Following my licensing exam, I had about week left before my first job as a PT was to start so my now husband (then boyfriend) and I went on a multi-day backpacking trip in the Leavenworth, WA area. Oh boy .... I learned over those few days that I could not tolerate pounding for miles and miles at a time with weight on my back. I felt weak, sore, frustrated and no amount of ibuprofen helped. I was a miserable backpacking partner that trip. 


long road ahead

So, at this point I knew something needed to change. The next series of events was a process of self-discovery regarding medical intervention and activity modification. And, unfortunately I had to figure a lot of my rehab out on my own. Here's what happened:

  • September 2007: I decide to do physical therapy for my hip finally. Myofascial release and massage helped, but hip flexor stretches made things worse as did hip mobilizations. I think the exercise prescription was generally good and well-intended, but as a dancer with butt-tucking tendencies, I fooled my PT into thinking I was using my glutes when I really wasn't. No significant change in symptoms. 
  • January 2008: MD visit and x-ray. "Negative" for significant findings. No suggestions as to what to do next. 
  • Feb 2008: series of acupuncture appointments. No change in symptoms.
  • Spring 2008: quit ballet. One of the hardest decisions I ever made because at this point I had been dancing for 20 years. But years of pain and a struggle with eating behaviors made this the right choice. Not an easy option for many dancers...and a conversation that I have with patients on a daily basis. Not asking them to quit, but really reminding them of the impact their activity is having on their condition.
  • Summer 2008: added in yoga classes (not hot) and started training for the Seattle Half Marathon. Symptoms continue.
  • Early Fall 2008: did a 17-mile day when training for the Seattle Half (over achiever, novice runner mistake)At about mile 15, had searing pain in the left hip and limped home. Wasn't able to continue training. At this point, not exercising outside of yoga once a week. Symptoms continue. 
  • Late Fall 2008: began hot yoga three days a week.  Felt great in the moment and absolutely horrible later in the evenings or the next day. Symptoms worsening. 
  • Winter 2008: Asked MD to order an MRI and results were "negative" for labral tear. Referred to Dr. James Bruckner in Bellevue, WA. He noted that I had "clear" bony femeroacetabular impingement in my hips (per that previous x-ray that was "negative" for significant findings) and that I "absolutely" had labral tears. Surgery was recommended. He also reminded me that there is a 40% false-negative rate for acetabular labral tear upon MRI testing so regardless of this "negative" finding, he felt certain I would show tearing if they went in surgically.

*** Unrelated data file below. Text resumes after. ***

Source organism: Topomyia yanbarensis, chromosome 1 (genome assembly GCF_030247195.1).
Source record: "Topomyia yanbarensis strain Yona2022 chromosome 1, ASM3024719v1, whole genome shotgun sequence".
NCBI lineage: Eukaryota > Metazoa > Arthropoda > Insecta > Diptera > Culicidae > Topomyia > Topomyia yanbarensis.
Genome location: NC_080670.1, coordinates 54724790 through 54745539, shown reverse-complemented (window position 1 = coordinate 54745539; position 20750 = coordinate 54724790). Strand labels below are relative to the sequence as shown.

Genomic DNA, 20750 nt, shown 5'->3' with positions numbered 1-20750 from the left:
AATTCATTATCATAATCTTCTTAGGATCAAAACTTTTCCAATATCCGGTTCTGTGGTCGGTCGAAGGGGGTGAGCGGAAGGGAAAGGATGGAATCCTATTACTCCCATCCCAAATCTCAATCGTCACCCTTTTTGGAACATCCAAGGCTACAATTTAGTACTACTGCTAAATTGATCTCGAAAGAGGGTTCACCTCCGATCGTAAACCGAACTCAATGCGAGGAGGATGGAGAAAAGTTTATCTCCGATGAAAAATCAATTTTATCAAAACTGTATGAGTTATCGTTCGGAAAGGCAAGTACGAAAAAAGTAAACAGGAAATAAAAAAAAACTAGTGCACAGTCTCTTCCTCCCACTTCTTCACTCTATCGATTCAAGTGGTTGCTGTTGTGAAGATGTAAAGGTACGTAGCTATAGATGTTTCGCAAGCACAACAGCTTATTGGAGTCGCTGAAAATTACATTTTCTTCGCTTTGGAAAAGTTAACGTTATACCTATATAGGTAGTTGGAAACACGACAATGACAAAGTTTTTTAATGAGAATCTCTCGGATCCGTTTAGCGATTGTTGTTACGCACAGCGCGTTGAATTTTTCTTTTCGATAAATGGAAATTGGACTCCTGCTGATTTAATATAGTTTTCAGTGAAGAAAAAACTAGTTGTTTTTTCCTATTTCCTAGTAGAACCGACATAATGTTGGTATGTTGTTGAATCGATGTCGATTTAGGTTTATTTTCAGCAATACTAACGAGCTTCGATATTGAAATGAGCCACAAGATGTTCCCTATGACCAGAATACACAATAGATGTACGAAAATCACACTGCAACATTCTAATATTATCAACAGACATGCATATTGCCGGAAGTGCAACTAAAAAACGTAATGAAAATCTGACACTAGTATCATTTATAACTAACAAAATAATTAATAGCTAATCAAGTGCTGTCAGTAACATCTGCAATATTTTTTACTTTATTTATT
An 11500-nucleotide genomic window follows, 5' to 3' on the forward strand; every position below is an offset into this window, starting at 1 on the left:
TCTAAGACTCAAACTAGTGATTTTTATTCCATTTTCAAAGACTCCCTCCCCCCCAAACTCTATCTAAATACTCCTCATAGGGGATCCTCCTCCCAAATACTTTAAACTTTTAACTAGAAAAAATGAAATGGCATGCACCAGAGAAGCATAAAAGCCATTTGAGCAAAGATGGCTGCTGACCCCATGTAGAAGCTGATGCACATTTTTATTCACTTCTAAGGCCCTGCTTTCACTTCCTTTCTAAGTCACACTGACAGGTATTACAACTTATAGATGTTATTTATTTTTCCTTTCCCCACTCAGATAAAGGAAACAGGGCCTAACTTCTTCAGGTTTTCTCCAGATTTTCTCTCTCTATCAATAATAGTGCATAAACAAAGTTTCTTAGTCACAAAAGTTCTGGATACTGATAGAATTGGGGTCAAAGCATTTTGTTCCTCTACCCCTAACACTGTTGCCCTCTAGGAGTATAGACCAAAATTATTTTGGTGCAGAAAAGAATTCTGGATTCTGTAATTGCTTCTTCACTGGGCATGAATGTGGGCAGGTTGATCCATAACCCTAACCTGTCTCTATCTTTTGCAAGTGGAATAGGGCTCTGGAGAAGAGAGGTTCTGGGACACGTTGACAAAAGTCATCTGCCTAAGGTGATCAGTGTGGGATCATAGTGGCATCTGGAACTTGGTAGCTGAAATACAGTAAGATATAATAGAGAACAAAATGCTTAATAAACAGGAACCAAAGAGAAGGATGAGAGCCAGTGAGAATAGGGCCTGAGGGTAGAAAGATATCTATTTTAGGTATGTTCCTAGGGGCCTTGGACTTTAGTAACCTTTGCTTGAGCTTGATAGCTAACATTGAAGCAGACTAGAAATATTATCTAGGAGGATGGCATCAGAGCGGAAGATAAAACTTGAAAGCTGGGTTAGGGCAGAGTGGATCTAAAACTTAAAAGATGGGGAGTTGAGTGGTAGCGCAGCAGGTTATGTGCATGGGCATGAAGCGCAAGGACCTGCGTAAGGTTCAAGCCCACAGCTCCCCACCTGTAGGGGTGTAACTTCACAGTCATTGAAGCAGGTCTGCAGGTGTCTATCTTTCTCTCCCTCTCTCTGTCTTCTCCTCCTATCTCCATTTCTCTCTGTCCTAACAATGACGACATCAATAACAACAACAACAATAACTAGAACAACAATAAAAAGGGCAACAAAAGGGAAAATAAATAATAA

• Winter 2008: started taking body pump classes - felt that I needed some strength training but didn't know where to start. Did this 3 days a week with no increase in symptoms. Basically, this is light weights set to aerobics music. Interestingly, I learned how to correctly hip hinge! Crucial. (Even as a PT who taught these positions, I was unable to correctly achieve them myself!)
  • Spring 2009: started PT again, with a focus on Muscle Activation Technique. Decreased symptoms but still clear weakness.  
  • Spring 2009: 2nd and 3rd surgical consults with Dr. Marc Philippon in Vail, CO and Dr. James King in Seattle, WA. 
  • Summer 2009: Becoming clear that strengthening was feeling better than stretching and mobilizing. Signed up to work one on one with a personal trainer. Did this and spin classes for 2 years and symptoms gradually improved. Continued with hot yoga here and there.

Phew - if you've made it this far, you can probably relate to the length of time someone with FAI deals with symptoms, the frustration felt, and the desperation to try any and everything for relief.

  • Winter 2010: joined CrossFit with an emphasis on strength training. Learned to feel comfortable under a weighted barbell, learned to squat, learned that building muscle made me feel better. Pretty much forgot I had an eating disorder.

 

  • Spring 2011: flare of symptoms (no clear reason why) and obtained a fourth opinion from Dr. Doug Nowak in Everett, WA when I started having sacroiliac pain in addition to the hip pain. Same thing. "Yes, you are a candidate for surgery." But, let's try cortisone injections to the hips and see if this helps with pain. Started wearing a sacroiliac belt for stability and felt relief with this.  

I continued to decide against surgery because parallel to this timeline, I was beginning to treat a lot of dancers with hip impingement. I was observing very mixed results in the patients who were coming to me after surgery. Not enough positive outcomes for me to choose surgery when I still had so much strengthening to do. Additionally, we do not have long-term data to determine how patients who did have surgery compare with those who didn't. I even had a few patients who said they were worse and wish they had never undergone the procedure. Ugh! What to do!?